Weekend MBA Student Teams Advance Education Mission
Thursday, January 14, 2016
Part of the mission of WDI’s Education Initiative is to identify and share new ways to enhance management education in emerging markets. This can be achieved through the adoption of new business models, or the introduction of new programs or technologies, or a combination.
To assist in this mission, the Education Initiative will soon deploy three student teams comprised of Weekend MBA students from the University of Michigan’s Ross School of Business as part of the school’s Multidisciplinary Action Projects (MAP) program. MAP is an immersive learning course offered at Ross during which students tackle a real-world strategic project under the guidance of faculty advisors.
Two MAP teams will work on entrepreneurship projects in Kosovo and Morocco, and one team will examine e-learning at a major technical university in Georgia.
“The MAP project teams will work with local university faculty, administrators, and business people in the three countries,” said Amy Gillett, vice president of WDI’s Education Initiative. “After gaining an appreciation for the local context and challenges, the teams will make recommendations for how to move forward in leveraging global best practices, adapting them to local realities, and coming up with effective solutions.
“WDI will then share their findings, stimulating a fruitful exchange of ideas across the emerging markets. We hope this will ultimately lead to more effective delivery of management education.”
The MAP project focused on e-learning will travel to Georgian Technical University (GTU) in Tbilisi. At GTU, e-learning is mainly blended with traditional, lecture-style learning, and is considered a supplement to strengthen and enrich learning results. Most students there are well versed in technology and would like to see more e-learning components in their course offerings. However, GTU lacks an overall strategy on how to pay for and implement e-learning across the campus.
The MAP team will research current global best practices in e-learning, examine existing e-learning programs at GTU, and look at its technology infrastructure – among other things – to develop an overall strategy.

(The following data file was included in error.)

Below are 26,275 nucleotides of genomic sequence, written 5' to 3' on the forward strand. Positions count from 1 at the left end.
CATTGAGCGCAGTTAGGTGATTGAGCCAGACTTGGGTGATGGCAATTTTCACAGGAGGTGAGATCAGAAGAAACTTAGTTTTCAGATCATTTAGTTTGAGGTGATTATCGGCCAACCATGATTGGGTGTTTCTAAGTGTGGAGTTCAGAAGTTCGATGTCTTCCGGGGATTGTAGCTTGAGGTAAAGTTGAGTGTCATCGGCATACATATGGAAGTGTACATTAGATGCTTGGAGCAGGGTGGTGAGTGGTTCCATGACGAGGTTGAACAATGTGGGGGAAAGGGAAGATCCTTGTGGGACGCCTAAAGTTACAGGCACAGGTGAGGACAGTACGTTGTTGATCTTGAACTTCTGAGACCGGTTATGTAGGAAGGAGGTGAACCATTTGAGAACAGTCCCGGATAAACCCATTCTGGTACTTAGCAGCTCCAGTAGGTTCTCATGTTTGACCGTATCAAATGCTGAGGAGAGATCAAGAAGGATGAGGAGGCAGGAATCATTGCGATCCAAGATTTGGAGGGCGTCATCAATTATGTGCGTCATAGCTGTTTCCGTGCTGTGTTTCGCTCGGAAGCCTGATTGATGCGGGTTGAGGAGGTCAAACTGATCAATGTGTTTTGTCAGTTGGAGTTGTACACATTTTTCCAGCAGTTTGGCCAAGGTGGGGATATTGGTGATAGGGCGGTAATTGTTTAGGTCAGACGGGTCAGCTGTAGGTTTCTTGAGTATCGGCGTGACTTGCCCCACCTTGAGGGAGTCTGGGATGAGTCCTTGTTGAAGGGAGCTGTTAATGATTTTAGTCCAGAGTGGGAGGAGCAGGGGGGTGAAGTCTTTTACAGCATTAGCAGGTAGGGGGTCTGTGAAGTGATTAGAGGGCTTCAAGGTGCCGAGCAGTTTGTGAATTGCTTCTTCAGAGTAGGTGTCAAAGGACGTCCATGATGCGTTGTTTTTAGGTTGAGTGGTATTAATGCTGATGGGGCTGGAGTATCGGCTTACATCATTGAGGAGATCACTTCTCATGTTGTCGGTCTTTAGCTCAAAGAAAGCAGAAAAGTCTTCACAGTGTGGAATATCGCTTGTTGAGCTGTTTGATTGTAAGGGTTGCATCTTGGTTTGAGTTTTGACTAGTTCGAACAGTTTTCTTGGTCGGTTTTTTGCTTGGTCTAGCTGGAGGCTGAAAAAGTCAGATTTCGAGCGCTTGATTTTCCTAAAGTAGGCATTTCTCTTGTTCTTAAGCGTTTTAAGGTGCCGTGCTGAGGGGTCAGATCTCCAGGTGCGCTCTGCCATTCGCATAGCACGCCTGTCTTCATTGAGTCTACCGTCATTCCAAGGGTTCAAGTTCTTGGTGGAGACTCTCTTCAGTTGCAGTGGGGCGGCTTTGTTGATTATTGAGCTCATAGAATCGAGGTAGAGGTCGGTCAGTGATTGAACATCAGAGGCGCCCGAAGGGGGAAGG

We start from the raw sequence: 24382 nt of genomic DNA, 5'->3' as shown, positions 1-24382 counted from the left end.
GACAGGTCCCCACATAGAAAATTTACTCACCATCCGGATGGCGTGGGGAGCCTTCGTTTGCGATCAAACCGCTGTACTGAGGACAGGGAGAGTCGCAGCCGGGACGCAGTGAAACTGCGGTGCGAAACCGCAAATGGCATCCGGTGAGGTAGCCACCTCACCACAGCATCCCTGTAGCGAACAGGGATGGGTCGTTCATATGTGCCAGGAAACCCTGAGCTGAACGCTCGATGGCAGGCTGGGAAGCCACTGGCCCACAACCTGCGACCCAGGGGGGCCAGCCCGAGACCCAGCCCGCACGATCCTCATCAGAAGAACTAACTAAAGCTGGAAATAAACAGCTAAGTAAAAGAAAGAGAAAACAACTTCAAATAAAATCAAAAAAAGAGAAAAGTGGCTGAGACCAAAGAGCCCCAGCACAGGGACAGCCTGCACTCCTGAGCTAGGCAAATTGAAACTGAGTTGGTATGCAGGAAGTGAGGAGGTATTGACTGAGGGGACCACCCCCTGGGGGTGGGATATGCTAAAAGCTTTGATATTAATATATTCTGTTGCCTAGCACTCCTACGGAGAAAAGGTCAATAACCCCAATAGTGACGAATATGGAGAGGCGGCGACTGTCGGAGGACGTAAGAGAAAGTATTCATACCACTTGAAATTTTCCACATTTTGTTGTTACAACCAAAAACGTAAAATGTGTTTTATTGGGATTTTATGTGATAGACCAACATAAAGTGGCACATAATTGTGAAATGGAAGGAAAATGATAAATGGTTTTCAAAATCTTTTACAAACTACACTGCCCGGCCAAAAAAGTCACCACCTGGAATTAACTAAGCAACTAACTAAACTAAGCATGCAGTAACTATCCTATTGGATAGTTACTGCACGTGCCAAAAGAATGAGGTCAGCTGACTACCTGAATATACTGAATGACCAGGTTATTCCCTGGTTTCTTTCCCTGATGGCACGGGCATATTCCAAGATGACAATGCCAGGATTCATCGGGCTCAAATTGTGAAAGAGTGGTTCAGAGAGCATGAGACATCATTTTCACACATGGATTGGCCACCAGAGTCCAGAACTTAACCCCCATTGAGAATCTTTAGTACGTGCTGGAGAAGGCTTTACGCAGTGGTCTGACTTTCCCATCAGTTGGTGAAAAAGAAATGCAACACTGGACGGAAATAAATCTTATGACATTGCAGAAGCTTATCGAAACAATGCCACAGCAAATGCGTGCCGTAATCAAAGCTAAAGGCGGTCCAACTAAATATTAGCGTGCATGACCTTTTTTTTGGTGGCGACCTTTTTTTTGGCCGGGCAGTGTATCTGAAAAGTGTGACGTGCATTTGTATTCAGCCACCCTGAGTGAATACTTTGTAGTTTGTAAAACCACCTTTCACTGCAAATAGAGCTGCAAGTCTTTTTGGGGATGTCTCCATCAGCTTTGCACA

“We think that e-learning could improve education at GTU by making the formal educational process more flexible and learner-oriented, and reach a wider target group,” said Tamar Lominadze, professor of informatics and control systems at GTU.
Lominadze recently came to the University of Michigan as a visiting scholar at the Weiser Center for Europe & Eurasia. While there, she met WDI’s Gillett and discussed a previous MAP project with the Stockholm School of Economics in Riga, Latvia.
“I asked Amy about the possibility of developing a similar project for GTU in the field of e-learning,” Lominadze said.
With the upcoming MAP project, “we hope to obtain a more clear, strategic vision for the further long-term sustainable development of e-learning at GTU,” she said. “We have several problems to research. We hope that as a result of this project we will be able develop and implement the e-earning process at GTU in the most timely and cost-efficient way.”
The first of two entrepreneurship projects is with the Business Support Centre Kosovo (BSCK), located in the capital of Pristina. BSCK has leveraged many different support tools to promote new venture creation by young entrepreneurs, including entrepreneurship training, funding (grant or bank loans with subsidized interest rates), and no-cost consultancy.
The Ross MAP team will assess and evaluate BSCK’s efforts to date to develop local entrepreneurs and promote job creation, identify which of its initiatives have been most successful in developing entrepreneurs and potentially could be replicated in other post-conflict countries, and find possible gaps in activities and make recommendations on a strategy to further stimulate entrepreneurship in Kosovo.
BSCK Director Besnik Krasniqi visited Ross while he was a visiting scholar on a fellowship through the University of Michigan’s Weiser Center for Europe & Eurasia. Krasniqi heard about MAP projects from Ross professors and MBA students, and came way impressed.
“I thought it is very important for Kosovo and BSCK to use this opportunity for cooperation,” he said.
He said having the MAP team evaluate the current tools used by BSCK to promote entrepreneurship “will help BSCK adopt a strategy for building a sustainable model for entrepreneurship development.”
The second entrepreneurship MAP project is at Al Akhawayn University in Ifrane, Morocco.
Growing the entrepreneurial mindset is vital to economic growth and employment in countries around the world, including Morocco. Youth unemployment is 18.5 percent, and entrepreneurship provides a feasible solution to joblessness.
As one of the leading public universities in Morocco, Al Akhawayn promotes and develops the entrepreneurial spirit among its community members including students, faculty, and staff. This includes a required entrepreneurship course for all undergraduate business students, organizing and hosting of entrepreneurship competitions, and four centers at the university – the executive education center, the conference center, the Hillary Rodham Clinton Center for Women’s Empowerment, and the Center for Business Ethics.
The MAP team is tasked with providing Al Akhawayn with a roadmap for implementing an enabling entrepreneurship ecosystem leveraging the university’s assets and centers. This roadmap will be crafted in such a way that it can be duplicated at other universities in Morocco.